Date:December 18, 2015
Source:University of Utah
Mathematical simulations at the University of Utah show parasitic flies may spell extinction for Darwin's finches in the Galapagos Islands, but that pest-control efforts might save the birds that helped inspire the theory of evolution.
The new study "shows that the fly has the potential to drive populations of the most common species of Darwin's finch to extinction in several decades," says biology professor Dale Clayton, senior author of the study published online Dec. 18 in the Journal of Applied Ecology.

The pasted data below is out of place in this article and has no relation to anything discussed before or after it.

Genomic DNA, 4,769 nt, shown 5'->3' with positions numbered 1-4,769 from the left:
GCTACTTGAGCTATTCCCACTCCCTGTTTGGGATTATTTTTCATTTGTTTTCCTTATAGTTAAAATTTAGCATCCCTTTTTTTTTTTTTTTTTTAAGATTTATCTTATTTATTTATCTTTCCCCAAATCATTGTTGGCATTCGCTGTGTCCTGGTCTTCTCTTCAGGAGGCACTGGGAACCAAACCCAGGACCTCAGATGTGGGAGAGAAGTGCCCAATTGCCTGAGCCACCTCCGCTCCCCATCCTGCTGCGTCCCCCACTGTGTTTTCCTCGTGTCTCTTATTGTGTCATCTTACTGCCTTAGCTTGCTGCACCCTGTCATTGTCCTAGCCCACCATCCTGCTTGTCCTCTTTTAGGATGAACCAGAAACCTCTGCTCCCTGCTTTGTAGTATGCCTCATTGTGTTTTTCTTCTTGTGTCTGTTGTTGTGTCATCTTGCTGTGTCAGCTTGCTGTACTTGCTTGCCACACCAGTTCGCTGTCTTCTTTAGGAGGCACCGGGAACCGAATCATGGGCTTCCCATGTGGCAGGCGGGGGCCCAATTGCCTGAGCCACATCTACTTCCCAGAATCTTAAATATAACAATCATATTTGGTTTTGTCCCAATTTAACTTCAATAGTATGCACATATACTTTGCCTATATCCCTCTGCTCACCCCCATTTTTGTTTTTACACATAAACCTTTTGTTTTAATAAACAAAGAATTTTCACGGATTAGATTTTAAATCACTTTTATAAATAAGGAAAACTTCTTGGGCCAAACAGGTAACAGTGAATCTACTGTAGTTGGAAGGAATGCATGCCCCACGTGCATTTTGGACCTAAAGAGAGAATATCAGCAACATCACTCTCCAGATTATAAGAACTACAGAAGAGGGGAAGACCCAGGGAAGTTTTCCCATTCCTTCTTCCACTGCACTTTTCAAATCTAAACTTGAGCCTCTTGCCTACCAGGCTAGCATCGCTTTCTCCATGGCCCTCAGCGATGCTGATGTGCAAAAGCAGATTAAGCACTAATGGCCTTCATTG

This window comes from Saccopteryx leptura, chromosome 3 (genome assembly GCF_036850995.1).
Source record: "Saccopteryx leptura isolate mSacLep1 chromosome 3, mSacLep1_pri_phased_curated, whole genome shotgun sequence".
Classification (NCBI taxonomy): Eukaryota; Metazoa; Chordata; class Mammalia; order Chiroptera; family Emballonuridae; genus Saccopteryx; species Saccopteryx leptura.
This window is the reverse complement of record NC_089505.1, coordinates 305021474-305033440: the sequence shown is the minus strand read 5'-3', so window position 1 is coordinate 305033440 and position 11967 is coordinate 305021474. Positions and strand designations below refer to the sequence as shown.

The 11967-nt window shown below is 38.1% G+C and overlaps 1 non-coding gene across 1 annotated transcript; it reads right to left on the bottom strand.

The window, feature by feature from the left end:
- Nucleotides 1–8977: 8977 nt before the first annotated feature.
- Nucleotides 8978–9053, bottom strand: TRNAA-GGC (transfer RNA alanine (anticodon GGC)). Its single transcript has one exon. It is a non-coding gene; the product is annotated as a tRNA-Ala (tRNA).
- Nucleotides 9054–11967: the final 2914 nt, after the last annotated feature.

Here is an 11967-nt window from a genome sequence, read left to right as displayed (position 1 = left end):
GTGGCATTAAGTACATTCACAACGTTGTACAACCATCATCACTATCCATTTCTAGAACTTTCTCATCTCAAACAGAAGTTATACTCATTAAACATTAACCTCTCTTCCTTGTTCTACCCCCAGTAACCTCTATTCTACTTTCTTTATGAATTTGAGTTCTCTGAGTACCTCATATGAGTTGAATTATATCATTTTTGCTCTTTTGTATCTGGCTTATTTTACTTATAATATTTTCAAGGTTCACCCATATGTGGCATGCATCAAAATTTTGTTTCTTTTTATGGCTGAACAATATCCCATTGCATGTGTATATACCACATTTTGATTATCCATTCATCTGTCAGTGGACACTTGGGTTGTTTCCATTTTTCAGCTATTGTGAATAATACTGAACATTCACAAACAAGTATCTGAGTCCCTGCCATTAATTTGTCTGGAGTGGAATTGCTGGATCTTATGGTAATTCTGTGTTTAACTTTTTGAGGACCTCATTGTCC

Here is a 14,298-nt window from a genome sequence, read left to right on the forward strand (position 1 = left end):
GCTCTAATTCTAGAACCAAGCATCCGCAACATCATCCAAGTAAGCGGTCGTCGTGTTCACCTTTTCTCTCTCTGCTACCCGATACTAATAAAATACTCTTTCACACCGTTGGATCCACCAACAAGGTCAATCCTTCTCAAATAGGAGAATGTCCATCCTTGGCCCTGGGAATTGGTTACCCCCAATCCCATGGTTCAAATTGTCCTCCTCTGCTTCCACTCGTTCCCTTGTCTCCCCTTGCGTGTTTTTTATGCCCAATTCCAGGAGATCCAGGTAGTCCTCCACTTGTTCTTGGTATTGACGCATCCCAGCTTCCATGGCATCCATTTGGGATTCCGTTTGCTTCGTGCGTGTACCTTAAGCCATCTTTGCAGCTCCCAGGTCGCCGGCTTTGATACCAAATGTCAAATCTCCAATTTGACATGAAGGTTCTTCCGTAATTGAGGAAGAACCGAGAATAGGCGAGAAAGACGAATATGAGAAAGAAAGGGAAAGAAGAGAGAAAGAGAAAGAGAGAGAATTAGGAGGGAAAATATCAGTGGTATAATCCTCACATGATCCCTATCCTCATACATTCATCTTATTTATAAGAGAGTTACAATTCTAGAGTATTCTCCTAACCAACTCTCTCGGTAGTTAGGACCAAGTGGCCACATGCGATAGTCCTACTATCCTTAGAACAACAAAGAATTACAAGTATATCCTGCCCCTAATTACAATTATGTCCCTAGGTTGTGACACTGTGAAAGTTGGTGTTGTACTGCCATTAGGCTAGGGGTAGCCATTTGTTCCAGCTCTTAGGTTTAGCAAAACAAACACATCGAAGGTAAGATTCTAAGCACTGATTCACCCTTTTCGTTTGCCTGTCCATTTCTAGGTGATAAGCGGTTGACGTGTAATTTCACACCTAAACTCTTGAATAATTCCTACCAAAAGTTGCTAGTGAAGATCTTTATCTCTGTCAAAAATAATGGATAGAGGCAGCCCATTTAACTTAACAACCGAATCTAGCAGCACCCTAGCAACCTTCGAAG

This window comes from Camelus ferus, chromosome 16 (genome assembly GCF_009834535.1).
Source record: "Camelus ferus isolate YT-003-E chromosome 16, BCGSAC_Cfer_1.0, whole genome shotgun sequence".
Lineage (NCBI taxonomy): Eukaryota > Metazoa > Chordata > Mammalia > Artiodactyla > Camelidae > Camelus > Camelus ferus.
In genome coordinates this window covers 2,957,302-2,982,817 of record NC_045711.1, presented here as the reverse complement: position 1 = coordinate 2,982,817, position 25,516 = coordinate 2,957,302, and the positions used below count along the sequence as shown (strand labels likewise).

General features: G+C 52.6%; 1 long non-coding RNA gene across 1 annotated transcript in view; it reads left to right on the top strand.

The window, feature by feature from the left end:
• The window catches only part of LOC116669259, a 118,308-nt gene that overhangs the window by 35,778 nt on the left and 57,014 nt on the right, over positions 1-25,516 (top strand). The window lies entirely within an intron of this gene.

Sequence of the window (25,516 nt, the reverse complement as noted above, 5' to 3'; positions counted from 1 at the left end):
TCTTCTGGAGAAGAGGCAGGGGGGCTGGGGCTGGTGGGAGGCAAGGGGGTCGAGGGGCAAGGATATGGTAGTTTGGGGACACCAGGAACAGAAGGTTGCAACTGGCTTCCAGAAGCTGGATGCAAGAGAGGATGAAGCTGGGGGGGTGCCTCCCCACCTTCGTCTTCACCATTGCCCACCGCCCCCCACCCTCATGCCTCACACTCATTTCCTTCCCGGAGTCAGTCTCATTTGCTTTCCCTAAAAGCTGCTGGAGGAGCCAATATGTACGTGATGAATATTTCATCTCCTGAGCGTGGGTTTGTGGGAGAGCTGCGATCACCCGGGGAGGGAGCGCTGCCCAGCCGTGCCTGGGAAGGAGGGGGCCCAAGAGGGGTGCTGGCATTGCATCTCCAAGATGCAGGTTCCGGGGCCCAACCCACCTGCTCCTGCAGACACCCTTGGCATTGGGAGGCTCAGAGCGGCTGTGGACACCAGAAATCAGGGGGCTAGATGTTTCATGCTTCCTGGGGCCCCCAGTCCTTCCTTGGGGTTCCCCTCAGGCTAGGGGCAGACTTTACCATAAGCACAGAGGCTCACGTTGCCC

But the research "is not all doom and gloom," he adds. "Our mathematical model also shows that a modest reduction in the prevalence of the fly -- through human intervention and management -- would alleviate the extinction risk."
Several approaches may be needed, such as introducing fly-parasitizing wasps, removing chicks from nests for hand-rearing, raising sterile male flies to mate with females so they can't lay eggs in finch nests, and using insecticides, including placing pesticide-treated cotton balls where birds can collect them to self-fumigate their nests.